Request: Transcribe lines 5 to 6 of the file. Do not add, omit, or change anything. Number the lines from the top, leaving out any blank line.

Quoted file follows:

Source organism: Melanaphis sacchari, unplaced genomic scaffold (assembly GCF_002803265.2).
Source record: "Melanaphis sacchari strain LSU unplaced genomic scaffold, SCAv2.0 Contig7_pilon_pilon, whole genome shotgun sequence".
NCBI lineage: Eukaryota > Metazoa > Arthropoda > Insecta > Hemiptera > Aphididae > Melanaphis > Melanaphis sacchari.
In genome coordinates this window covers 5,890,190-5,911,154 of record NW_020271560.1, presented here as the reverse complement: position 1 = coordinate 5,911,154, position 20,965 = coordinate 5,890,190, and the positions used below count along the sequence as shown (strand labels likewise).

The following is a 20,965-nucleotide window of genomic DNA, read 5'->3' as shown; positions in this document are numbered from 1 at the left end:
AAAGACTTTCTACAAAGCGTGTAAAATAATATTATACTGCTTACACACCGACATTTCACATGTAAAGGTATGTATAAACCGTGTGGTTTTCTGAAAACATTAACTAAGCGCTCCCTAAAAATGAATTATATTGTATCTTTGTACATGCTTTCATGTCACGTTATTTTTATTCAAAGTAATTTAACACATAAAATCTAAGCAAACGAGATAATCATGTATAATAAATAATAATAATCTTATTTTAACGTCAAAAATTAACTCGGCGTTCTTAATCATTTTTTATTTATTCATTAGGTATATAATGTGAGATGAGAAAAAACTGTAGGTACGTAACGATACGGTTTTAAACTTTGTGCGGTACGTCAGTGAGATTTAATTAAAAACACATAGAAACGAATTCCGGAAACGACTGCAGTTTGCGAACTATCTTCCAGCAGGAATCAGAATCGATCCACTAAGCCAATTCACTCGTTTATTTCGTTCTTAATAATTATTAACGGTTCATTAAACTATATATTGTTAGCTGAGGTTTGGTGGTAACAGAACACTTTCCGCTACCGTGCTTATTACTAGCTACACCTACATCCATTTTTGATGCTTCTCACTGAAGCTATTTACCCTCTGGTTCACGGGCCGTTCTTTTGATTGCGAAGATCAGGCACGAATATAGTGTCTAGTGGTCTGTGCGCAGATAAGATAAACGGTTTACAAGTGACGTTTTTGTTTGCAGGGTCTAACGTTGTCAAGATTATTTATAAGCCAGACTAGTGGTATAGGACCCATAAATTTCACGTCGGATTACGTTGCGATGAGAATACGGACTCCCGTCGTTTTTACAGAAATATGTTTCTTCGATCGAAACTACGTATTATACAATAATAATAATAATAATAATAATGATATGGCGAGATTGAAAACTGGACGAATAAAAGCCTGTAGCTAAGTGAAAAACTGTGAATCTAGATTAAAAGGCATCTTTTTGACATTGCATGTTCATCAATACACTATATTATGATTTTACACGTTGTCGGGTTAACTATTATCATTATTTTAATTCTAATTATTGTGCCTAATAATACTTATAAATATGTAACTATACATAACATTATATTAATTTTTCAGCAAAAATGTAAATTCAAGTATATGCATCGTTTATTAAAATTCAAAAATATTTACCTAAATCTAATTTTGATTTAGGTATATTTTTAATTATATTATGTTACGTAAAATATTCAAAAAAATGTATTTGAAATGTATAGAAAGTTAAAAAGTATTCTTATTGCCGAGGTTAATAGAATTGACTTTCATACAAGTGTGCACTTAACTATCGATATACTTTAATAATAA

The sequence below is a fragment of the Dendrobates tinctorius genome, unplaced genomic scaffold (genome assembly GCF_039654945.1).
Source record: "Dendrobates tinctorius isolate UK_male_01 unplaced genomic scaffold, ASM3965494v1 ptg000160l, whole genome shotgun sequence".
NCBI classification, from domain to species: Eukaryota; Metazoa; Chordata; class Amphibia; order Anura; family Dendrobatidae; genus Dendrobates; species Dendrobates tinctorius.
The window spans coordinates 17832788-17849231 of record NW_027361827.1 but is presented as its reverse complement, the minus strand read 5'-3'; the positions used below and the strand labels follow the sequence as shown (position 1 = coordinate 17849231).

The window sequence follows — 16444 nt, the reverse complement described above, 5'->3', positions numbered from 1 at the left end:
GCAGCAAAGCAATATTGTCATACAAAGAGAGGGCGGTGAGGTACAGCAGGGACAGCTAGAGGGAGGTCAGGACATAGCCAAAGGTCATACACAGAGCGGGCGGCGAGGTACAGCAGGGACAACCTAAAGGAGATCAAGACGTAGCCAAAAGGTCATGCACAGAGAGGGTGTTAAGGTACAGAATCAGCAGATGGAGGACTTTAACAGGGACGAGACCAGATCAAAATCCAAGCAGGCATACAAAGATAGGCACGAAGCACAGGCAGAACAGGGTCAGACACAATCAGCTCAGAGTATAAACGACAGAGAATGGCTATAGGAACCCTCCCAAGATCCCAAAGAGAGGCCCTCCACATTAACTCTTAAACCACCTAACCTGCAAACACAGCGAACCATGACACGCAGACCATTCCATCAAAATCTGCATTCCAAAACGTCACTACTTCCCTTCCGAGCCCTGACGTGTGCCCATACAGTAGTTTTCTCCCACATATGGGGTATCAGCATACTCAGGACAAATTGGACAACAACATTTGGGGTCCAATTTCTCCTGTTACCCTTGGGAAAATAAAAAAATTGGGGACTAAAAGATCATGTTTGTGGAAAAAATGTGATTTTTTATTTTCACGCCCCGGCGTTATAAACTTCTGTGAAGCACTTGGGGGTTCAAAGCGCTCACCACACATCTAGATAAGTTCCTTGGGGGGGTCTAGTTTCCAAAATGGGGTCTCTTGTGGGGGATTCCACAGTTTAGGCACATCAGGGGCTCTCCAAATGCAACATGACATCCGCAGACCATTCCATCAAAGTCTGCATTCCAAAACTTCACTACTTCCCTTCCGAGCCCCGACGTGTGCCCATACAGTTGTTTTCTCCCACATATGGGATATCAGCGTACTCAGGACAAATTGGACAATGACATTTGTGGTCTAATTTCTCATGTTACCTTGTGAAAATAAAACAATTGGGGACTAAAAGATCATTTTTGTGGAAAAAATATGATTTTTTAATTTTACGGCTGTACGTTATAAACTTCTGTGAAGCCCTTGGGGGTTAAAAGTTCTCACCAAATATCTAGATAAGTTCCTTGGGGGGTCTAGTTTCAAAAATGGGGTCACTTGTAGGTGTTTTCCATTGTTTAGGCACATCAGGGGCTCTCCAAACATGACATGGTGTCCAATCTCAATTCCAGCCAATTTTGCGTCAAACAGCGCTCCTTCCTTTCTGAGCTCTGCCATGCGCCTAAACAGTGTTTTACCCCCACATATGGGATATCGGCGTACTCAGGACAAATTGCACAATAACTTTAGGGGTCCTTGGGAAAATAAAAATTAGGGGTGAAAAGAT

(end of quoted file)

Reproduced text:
The following is a 20,965-nucleotide window of genomic DNA, read 5'->3' as shown; positions in this document are numbered from 1 at the left end:
AAAGACTTTCTACAAAGCGTGTAAAATAATATTATACTGCTTACACACCGACATTTCACATGTAAAGGTATGTATAAACCGTGTGGTTTTCTGAAAACATTAACTAAGCGCTCCCTAAAAATGAATTATATTGTATCTTTGTACATGCTTTCATGTCACGTTATTTTTATTCAAAGTAATTTAACACATAAAATCTAAGCAAACGAGATAATCATGTATAATAAATAATAATAATCTTATTTTAACGTCAAAAATTAACTCGGCGTTCTTAATCATTTTTTATTTATTCATTAGGTATATAATGTGAGATGAGAAAAAACTGTAGGTACGTAACGATACGGTTTTAAACTTTGTGCGGTACGTCAGTGAGATTTAATTAAAAACACATAGAAACGAATTCCGGAAACGACTGCAGTTTGCGAACTATCTTCCAGCAGGAATCAGAATCGATCCACTAAGCCAATTCACTCGTTTATTTCGTTCTTAATAATTATTAACGGTTCATTAAACTATATATTGTTAGCTGAGGTTTGGTGGTAACAGAACACTTTCCGCTACCGTGCTTATTACTAGCTACACCTACATCCATTTTTGATGCTTCTCACTGAAGCTATTTACCCTCTGGTTCACGGGCCGTTCTTTTGATTGCGAAGATCAGGCACGAATATAGTGTCTAGTGGTCTGTGCGCAGATAAGATAAACGGTTTACAAGTGACGTTTTTGTTTGCAGGGTCTAACGTTGTCAAGATTATTTATAAGCCAGACTAGTGGTATAGGACCCATAAATTTCACGTCGGATTACGTTGCGATGAGAATACGGACTCCCGTCGTTTTTACAGAAATATGTTTCTTCGATCGAAACTACGTATTATACAATAATAATAATAATAATAATAATGATATGGCGAGATTGAAAACTGGACGAATAAAAGCCTGTAGCTAAGTGAAAAACTGTGAATCTAGATTAAAAGGCATCTTTTTGACATTGCATGTTCATCAATACACTATATTATGATTTTACACGTTGTCGGGTTAACTATTATCATTATTTTAATTCTAATTATTGTGCCTAATAATACTTATAAATATGTAACTATACATAACATTATATTAATTTTTCAGCAAAAATGTAAATTCAAGTATATGCATCGTTTATTAAAATTCAAAAATATTTACCTAAATCTAATTTTGATTTAGGTATATTTTTAATTATATTATGTTACGTAAAATATTCAAAAAAATGTATTTGAAATGTATAGAAAGTTAAAAAGTATTCTTATTGCCGAGGTTAATAGAATTGACTTTCATACAAGTGTGCACTTAACTATCGATATACTTTAATAATAA